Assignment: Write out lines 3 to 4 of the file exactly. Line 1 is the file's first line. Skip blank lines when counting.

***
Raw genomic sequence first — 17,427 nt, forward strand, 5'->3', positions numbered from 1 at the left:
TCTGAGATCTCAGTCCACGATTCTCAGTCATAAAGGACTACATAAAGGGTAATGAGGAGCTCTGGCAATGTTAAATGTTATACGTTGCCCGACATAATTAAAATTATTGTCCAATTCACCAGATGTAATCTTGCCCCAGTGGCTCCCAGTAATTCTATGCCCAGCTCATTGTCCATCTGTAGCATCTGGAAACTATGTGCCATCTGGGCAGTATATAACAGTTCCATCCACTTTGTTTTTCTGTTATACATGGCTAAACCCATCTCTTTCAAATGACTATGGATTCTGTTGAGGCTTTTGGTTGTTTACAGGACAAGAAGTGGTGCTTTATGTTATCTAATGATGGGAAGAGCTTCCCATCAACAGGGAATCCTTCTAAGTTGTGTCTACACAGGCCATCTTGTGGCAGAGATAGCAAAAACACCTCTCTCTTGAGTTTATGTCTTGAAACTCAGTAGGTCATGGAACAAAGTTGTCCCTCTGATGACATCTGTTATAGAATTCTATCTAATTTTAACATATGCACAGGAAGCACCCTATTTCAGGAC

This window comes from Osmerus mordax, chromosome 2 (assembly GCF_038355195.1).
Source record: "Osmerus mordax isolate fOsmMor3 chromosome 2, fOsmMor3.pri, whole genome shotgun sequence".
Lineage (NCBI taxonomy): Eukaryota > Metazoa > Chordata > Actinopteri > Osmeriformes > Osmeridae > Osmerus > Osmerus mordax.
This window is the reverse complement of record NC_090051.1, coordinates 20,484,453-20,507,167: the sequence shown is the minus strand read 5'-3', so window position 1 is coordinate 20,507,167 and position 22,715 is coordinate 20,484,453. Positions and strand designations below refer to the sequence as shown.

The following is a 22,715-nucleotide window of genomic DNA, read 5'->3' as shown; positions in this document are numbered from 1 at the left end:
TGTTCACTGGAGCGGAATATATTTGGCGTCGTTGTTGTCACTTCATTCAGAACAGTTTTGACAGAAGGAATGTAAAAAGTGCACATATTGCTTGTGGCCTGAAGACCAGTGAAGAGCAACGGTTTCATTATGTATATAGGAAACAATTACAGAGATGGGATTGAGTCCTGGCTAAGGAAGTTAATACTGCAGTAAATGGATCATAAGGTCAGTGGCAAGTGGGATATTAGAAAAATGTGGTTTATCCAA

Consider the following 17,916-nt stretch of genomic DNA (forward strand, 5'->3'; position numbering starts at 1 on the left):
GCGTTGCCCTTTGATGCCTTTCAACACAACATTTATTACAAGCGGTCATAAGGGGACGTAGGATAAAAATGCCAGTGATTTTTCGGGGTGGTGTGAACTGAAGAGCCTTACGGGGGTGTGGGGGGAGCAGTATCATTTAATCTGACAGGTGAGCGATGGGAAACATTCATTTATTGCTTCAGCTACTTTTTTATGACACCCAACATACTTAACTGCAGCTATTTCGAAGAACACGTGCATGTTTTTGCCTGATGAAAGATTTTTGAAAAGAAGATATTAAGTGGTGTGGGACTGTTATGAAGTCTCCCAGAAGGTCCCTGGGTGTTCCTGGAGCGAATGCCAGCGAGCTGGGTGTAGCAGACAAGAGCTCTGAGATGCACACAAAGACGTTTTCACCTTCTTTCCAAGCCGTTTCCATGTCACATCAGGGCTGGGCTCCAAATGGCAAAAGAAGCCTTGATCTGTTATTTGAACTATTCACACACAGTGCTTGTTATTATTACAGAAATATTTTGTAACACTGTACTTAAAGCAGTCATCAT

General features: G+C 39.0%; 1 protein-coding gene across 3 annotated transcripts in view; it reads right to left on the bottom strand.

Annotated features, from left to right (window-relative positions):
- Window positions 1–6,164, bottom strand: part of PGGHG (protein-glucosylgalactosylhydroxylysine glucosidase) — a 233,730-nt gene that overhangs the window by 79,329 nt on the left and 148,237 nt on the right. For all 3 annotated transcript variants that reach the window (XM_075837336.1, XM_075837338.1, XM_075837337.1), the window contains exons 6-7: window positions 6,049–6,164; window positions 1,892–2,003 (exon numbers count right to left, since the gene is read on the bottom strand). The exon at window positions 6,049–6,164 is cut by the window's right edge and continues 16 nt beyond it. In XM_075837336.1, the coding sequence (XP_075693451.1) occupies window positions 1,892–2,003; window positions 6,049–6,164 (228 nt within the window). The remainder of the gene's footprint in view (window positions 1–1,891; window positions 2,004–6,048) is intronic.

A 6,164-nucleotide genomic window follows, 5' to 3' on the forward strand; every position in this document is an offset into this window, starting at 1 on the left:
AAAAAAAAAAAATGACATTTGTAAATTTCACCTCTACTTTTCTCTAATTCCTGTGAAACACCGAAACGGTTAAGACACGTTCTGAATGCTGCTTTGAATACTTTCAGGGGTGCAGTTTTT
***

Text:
This window comes from Osmerus mordax, chromosome 2 (assembly GCF_038355195.1).
Source record: "Osmerus mordax isolate fOsmMor3 chromosome 2, fOsmMor3.pri, whole genome shotgun sequence".